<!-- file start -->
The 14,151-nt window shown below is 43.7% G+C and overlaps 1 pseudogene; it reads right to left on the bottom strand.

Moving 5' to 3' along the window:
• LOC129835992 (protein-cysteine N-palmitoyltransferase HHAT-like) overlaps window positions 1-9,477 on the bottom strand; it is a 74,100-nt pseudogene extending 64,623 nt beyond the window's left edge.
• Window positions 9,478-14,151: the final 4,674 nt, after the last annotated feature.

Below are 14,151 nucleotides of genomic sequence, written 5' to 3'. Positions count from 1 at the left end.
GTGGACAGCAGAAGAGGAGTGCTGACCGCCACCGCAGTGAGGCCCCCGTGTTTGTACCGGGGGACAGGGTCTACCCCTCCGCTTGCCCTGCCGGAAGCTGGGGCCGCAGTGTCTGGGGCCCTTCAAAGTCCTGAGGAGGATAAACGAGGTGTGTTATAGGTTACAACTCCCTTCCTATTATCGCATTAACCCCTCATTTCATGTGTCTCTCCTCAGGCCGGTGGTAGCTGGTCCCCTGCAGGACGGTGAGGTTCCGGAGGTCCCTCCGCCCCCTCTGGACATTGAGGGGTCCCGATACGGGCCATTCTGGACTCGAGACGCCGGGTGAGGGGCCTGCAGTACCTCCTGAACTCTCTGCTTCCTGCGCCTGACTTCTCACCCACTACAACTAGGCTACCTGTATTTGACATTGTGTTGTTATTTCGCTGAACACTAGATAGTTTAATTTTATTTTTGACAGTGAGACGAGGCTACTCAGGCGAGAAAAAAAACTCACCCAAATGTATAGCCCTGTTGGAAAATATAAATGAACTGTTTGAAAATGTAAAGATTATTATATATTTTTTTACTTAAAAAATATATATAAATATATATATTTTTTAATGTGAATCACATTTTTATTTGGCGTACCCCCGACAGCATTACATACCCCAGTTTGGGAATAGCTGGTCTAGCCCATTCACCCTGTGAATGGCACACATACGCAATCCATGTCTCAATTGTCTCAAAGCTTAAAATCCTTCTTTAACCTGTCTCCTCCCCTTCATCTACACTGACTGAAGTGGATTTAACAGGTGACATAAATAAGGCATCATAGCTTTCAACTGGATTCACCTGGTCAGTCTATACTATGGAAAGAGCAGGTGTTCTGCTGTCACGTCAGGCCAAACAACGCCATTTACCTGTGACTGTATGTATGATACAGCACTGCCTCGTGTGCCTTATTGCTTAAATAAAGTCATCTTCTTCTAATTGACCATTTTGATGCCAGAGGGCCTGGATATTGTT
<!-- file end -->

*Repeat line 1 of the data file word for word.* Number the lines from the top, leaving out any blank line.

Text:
The 14,151-nt window shown below is 43.7% G+C and overlaps 1 pseudogene; it reads right to left on the bottom strand.